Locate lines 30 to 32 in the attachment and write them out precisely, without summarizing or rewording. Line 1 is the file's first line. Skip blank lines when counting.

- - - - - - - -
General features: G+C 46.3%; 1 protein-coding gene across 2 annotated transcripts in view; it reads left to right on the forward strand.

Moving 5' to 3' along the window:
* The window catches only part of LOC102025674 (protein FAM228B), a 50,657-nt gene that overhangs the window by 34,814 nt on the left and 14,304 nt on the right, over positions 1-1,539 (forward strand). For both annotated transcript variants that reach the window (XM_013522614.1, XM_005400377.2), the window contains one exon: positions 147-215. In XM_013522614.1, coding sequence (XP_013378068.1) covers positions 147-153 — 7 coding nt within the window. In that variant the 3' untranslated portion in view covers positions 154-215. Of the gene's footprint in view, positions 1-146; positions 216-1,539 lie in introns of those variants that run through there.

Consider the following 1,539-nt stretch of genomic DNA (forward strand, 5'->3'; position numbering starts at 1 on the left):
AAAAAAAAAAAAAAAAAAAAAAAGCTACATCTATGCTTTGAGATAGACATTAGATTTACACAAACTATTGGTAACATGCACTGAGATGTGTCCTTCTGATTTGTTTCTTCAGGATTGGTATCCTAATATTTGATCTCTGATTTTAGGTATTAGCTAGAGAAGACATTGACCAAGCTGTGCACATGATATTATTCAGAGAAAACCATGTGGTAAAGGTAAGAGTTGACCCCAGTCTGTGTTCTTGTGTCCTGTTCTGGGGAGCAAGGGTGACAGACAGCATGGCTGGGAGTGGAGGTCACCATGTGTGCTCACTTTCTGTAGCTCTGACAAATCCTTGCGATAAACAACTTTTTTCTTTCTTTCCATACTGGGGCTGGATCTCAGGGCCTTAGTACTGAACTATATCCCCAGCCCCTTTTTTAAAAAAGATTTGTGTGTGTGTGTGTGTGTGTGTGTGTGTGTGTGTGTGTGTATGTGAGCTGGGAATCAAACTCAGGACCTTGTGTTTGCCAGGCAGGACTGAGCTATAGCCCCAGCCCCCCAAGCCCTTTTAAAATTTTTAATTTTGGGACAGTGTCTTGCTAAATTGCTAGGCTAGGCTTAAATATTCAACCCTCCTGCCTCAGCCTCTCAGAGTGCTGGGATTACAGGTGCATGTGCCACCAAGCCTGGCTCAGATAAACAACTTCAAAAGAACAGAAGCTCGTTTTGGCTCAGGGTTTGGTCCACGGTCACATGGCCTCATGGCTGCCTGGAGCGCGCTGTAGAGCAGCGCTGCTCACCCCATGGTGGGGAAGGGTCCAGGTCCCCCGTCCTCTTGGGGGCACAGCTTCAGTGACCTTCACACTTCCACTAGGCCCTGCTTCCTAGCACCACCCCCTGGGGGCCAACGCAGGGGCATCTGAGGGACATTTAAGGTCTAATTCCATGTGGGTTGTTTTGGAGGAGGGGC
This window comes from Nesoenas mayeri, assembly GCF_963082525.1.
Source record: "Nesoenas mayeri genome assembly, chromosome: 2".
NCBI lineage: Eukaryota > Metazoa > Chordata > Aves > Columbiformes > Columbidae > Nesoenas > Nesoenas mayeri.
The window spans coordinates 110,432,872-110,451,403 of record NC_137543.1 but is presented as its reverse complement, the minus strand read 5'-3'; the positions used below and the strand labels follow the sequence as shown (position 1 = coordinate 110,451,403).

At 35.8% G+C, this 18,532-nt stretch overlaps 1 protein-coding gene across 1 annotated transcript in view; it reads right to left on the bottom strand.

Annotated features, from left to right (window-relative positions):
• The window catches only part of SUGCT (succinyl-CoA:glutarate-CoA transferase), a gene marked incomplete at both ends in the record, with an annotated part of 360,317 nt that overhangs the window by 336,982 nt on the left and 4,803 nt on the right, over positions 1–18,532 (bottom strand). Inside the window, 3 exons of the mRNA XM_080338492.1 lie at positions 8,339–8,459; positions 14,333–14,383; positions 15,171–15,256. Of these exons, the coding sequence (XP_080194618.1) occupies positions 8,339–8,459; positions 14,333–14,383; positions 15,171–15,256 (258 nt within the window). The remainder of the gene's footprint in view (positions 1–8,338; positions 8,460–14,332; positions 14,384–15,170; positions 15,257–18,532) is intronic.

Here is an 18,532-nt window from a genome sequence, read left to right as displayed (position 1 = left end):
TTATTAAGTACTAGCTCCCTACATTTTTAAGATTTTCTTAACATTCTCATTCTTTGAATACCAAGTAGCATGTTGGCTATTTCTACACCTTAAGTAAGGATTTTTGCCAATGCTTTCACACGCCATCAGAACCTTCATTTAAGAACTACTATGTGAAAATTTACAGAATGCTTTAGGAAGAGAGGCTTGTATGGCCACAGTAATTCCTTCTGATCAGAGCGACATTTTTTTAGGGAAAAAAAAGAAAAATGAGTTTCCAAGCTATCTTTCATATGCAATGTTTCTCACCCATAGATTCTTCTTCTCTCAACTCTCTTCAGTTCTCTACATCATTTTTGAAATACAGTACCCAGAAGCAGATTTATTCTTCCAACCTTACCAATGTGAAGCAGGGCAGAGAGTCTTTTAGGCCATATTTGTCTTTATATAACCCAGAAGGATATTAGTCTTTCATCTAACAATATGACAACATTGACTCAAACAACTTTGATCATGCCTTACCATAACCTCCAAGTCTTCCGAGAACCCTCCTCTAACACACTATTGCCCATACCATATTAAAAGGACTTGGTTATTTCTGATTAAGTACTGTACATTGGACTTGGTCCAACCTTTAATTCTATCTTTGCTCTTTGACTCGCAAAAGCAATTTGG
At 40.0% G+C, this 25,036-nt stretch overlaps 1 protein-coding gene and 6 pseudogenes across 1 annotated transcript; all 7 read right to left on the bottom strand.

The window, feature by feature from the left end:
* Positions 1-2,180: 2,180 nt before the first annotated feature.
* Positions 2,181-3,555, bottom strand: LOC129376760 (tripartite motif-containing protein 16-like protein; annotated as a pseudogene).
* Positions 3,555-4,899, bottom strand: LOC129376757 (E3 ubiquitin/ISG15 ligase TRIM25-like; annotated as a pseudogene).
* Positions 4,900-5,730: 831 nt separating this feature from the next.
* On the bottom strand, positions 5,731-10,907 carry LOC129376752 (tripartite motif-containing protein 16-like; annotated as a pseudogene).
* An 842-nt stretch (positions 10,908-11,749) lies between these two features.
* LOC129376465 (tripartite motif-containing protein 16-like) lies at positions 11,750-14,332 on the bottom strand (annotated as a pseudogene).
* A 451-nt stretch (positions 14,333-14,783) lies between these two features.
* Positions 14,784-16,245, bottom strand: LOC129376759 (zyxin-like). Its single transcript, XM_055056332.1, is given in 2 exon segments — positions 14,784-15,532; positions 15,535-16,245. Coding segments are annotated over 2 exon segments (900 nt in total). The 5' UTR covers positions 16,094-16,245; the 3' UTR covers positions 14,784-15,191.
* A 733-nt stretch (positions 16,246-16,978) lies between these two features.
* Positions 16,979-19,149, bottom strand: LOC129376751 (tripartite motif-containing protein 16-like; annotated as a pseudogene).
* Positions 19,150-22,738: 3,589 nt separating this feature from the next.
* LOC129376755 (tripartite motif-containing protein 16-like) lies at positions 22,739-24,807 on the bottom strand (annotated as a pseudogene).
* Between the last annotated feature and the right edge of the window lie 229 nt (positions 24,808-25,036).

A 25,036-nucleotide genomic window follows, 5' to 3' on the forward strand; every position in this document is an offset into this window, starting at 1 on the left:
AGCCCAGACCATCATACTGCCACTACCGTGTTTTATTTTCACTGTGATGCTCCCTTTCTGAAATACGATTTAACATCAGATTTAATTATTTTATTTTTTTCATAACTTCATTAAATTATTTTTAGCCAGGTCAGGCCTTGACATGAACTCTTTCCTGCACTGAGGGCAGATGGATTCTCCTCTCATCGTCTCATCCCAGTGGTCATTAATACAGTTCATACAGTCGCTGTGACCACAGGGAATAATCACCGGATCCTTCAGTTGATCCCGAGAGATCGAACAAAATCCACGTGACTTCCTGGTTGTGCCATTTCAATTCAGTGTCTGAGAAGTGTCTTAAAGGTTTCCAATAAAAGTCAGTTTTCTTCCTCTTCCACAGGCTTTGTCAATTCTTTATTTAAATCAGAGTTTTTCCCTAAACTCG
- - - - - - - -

* Between the last annotated feature and the right edge of the window lie 229 nt (positions 24,808-25,036).

A 25,036-nucleotide genomic window follows, 5' to 3' on the forward strand; every position in this document is an offset into this window, starting at 1 on the left:
AGCCCAGACCATCATACTGCCACTACCGTGTTTTATTTTCACTGTGATGCTCCCTTTCTGAAATACGATTTAACATCAGATTTAATTATTTTATTTTTTTCATAACTTCATTAAATTATTTTTAGCCAGGTCAGGCCTTGACATGAACTCTTTCCTGCACTGAGGGCAGATGGATTCTCCTCTCATCGTCTCATCCCAGTGGTCATTAATACAGTTCATACAGTCGCTGTGACCACAGGGAATAATCACCGGATCCTTCAGTTGATCCCGAGAGATCGAACAAAATCCACGTGACTTCCTGGTTGTGCCATTTCAATTCAGTGTCTGAGAAGTGTCTTAAAGGTTTCCAATAAAAGTCAGTTTTCTTCCTCTTCCACAGGCTTTGTCAATTCTTTATTTAAATCAGAGTTTTTCCCTAAACTCG